Environmental expenditure, policy stringency and green economic growth: evidence from OECD countries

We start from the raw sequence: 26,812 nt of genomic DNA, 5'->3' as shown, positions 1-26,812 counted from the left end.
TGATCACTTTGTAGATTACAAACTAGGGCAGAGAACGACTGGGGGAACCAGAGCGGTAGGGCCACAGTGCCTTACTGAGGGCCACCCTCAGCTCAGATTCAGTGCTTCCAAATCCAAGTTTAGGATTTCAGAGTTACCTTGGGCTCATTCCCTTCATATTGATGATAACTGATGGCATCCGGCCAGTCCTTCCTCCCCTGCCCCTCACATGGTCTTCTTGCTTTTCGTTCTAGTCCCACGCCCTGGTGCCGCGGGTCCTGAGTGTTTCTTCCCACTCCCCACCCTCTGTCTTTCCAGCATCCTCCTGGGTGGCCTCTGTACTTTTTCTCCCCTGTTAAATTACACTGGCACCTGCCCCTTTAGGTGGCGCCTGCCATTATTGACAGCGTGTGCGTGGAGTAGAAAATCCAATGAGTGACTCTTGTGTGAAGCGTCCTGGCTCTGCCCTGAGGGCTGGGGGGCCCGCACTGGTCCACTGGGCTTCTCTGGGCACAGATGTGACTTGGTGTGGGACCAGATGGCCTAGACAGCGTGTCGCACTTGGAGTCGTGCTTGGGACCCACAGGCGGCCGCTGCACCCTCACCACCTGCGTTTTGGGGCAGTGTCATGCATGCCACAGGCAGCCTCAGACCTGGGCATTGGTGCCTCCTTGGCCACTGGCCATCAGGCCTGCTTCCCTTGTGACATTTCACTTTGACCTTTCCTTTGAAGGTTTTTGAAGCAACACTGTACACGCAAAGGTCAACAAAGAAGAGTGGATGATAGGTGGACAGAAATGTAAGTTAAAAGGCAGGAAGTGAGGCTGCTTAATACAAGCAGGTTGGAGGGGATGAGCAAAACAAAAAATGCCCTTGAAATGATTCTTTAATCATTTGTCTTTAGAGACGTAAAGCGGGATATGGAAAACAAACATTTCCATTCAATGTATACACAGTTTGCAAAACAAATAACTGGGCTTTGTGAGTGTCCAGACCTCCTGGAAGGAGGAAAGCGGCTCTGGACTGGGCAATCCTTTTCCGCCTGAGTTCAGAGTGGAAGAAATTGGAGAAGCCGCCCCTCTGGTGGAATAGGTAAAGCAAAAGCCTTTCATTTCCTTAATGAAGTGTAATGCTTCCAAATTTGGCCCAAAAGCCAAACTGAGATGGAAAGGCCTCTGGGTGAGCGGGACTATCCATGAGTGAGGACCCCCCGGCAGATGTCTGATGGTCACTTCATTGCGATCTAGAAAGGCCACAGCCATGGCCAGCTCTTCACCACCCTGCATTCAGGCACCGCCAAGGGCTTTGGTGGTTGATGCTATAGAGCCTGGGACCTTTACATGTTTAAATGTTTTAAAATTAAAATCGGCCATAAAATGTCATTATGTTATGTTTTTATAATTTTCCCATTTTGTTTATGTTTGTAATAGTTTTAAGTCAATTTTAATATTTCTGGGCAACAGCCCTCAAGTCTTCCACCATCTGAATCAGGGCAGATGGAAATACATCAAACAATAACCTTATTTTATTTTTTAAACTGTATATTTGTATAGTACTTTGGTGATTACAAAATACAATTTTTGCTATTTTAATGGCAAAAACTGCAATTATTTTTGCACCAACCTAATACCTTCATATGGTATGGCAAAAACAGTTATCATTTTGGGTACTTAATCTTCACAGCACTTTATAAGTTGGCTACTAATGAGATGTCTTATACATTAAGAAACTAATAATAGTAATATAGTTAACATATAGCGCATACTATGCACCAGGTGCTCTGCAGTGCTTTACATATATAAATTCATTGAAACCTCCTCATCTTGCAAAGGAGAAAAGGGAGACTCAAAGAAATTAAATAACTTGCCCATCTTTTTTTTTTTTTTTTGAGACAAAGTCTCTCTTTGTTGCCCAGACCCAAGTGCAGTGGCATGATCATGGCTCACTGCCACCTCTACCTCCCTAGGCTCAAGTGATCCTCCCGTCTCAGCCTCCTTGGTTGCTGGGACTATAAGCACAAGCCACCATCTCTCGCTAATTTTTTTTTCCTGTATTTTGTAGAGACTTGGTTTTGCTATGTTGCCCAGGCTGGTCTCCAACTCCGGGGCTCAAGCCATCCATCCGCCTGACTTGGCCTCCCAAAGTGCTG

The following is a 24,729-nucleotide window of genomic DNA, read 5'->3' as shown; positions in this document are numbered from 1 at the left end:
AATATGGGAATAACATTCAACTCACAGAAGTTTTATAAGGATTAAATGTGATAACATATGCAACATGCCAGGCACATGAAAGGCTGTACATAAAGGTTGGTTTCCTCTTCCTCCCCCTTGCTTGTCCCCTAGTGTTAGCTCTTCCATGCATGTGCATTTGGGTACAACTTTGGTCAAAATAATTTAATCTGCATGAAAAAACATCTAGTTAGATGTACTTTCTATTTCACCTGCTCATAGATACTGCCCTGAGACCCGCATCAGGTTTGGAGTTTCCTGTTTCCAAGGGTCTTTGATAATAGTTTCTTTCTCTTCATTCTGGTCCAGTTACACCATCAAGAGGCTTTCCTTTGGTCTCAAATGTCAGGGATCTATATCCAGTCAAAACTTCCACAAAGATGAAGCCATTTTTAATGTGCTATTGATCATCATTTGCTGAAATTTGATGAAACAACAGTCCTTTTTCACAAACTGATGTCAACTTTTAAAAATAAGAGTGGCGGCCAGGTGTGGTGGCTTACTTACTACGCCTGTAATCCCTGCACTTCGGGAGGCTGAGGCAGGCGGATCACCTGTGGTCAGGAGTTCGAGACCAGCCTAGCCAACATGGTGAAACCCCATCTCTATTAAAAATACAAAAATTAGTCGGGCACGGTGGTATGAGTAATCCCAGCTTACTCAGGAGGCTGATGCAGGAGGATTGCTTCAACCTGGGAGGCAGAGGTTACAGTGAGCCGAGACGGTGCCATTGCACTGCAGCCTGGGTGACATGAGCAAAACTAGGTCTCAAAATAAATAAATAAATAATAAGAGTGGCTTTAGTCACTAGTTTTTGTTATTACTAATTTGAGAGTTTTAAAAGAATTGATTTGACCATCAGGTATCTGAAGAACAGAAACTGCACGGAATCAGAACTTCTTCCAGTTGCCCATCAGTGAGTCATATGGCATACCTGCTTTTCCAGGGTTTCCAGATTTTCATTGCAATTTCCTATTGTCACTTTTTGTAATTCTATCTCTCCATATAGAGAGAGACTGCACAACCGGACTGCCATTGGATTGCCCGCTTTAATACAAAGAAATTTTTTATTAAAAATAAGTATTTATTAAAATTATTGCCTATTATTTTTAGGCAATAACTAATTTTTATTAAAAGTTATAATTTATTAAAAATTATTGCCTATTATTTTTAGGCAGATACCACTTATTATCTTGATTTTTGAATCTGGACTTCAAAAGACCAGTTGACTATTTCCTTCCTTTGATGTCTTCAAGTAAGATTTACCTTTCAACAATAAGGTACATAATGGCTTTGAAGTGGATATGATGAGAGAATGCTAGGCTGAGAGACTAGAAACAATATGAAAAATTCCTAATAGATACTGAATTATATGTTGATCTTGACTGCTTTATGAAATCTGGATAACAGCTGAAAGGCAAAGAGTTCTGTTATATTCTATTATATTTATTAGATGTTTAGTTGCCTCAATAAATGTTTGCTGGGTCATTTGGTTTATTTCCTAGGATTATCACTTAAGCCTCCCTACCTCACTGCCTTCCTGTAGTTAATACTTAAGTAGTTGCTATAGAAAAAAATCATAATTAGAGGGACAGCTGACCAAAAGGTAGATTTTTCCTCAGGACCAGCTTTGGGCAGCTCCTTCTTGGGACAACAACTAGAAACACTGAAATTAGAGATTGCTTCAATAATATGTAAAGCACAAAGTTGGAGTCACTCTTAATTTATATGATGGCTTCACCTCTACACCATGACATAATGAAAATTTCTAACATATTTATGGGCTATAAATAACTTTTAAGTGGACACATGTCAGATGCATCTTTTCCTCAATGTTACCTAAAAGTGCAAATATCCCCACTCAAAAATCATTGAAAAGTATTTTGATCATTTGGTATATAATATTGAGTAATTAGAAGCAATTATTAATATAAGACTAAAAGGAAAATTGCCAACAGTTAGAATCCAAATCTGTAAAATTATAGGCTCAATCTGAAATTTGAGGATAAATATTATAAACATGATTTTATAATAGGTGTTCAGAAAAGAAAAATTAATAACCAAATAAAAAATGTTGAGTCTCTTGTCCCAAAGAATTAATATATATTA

This study explores the link between environmental policy stringency and spending and the growth of environmental GDP and productivity. Using the Pooled Mean Group Autoregressive Distributed Lag model, we examine the short- and long-term effectiveness of environmental policy stringency and environmental spending on pollution-adjusted GDP and productivity growth for a sample of OECD nations. Although these policies and their outcomes differ considerably from country to country, our findings reveal that governments’ expenditure on environmental protection emerges as a significantly stimulatory factor of national output in the short-term. Our long-run results show that both tighter environmental policies and environmental expenditure can slow down ‘green’ GDP and productivity growth over time with policy stringencies having a weaker impact. Overall, our findings do not support the Porter Hypothesis, but rather confirm the widely held view that these policies may hinder economic activity and growth.
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